How does EU energy governance perform in terms of transparency, accountability, effectiveness and coherence?

The main objective of this briefing note was to explain key features of the EU energy governance related to the ITRE Committee’s mandate and the role of the European Parliament therein.

For doing so the briefing:

  • Described the formal roles and responsibilities of EU institutions in place;
  • Examined the functioning of EU energy governance in practice;
  • Analysed the overlaps, influence and effectiveness of EU energy governance; and
  • Gave recommendations regarding governance issues to take into account by the European Parliament.

The research concluded that compliance with current targets is not enough to meet final EU policy objectives in the fields of climate, security of supply and competitiveness. Key findings regarding the main characteristics of the energy governance structure in place so far are:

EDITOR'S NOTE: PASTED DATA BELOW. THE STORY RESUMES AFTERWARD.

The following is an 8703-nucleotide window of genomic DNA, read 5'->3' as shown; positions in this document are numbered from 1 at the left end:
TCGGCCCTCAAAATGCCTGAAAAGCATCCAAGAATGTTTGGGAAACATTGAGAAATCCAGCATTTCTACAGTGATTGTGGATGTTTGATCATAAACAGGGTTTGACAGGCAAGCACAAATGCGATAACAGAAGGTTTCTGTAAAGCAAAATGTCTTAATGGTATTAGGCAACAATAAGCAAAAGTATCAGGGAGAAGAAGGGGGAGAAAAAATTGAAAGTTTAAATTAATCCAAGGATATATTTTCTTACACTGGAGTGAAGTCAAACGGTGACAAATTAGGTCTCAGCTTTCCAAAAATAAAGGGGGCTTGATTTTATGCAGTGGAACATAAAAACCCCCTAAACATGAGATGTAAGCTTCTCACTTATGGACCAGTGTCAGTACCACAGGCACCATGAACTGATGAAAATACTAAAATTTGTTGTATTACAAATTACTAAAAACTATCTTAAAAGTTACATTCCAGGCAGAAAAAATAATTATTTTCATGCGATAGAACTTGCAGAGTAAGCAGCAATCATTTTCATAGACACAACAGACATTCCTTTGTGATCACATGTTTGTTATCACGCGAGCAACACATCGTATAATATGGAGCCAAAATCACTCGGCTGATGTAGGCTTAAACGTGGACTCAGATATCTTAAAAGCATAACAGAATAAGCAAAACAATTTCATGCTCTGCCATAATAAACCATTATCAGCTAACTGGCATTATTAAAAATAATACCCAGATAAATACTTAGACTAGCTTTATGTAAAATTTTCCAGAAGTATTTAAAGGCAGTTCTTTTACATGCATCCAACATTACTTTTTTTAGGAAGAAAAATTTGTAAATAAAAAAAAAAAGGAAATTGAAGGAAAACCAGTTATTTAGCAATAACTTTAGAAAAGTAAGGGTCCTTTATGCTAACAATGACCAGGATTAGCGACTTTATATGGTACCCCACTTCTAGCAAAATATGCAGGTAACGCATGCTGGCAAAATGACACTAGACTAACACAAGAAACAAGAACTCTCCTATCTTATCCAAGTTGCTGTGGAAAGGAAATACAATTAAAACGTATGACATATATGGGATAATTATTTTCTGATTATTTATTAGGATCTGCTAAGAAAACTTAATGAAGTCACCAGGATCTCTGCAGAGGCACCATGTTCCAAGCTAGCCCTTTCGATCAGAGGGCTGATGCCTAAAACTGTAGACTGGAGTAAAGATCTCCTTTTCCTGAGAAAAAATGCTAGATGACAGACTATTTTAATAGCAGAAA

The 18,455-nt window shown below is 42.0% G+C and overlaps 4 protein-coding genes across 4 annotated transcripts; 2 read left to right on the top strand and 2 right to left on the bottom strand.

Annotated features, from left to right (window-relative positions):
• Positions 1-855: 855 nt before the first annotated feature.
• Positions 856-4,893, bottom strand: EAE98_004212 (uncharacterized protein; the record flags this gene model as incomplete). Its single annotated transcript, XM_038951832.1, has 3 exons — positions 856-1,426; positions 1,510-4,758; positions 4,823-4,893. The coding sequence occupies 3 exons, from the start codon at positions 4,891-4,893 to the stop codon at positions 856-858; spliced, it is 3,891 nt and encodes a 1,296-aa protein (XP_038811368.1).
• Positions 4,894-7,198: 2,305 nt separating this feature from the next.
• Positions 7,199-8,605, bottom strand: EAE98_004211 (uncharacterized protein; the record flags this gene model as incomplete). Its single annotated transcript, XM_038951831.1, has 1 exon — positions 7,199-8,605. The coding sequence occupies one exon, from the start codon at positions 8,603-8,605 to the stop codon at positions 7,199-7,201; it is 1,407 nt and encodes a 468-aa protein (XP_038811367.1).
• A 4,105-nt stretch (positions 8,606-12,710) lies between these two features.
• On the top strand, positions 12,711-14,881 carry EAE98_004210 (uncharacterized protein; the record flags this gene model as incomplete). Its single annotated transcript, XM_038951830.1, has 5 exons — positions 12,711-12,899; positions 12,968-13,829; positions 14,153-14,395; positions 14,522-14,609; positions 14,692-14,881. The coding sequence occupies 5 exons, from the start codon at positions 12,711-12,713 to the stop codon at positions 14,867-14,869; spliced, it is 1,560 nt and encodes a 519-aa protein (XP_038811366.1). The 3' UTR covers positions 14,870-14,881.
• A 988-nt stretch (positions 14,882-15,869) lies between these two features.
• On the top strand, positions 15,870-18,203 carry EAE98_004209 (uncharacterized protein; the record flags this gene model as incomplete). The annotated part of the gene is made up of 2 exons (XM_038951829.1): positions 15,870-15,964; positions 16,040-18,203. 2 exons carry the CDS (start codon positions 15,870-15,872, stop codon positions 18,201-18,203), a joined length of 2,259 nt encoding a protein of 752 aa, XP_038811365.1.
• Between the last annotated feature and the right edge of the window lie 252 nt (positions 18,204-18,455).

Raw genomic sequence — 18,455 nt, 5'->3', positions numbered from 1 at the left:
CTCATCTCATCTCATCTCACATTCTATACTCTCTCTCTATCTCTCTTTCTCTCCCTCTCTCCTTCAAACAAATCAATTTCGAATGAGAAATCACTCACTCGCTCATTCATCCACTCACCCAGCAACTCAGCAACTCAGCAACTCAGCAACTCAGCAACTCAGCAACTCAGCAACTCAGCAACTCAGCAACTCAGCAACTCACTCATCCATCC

• The overall structure is based on a limited number of key EU organisations, supported by a large variety of regulatory and executive agencies and within a very diffuse network of stakeholder organisations;
  • Division of responsibilities and interactions between EU and Member States strongly vary per energy objective;
  • A slow but steady trend towards European integration and larger responsibilities for EU institutions in all three objectives, while maintaining sovereignty of Member States over their respective energy mixes;

The analysis led to specific recommendations for the European Parliament regarding energy governance. These recommendations addressed reporting, contacts of the EP with relevant energy organisations and bodies and overall improvement of EU energy governance.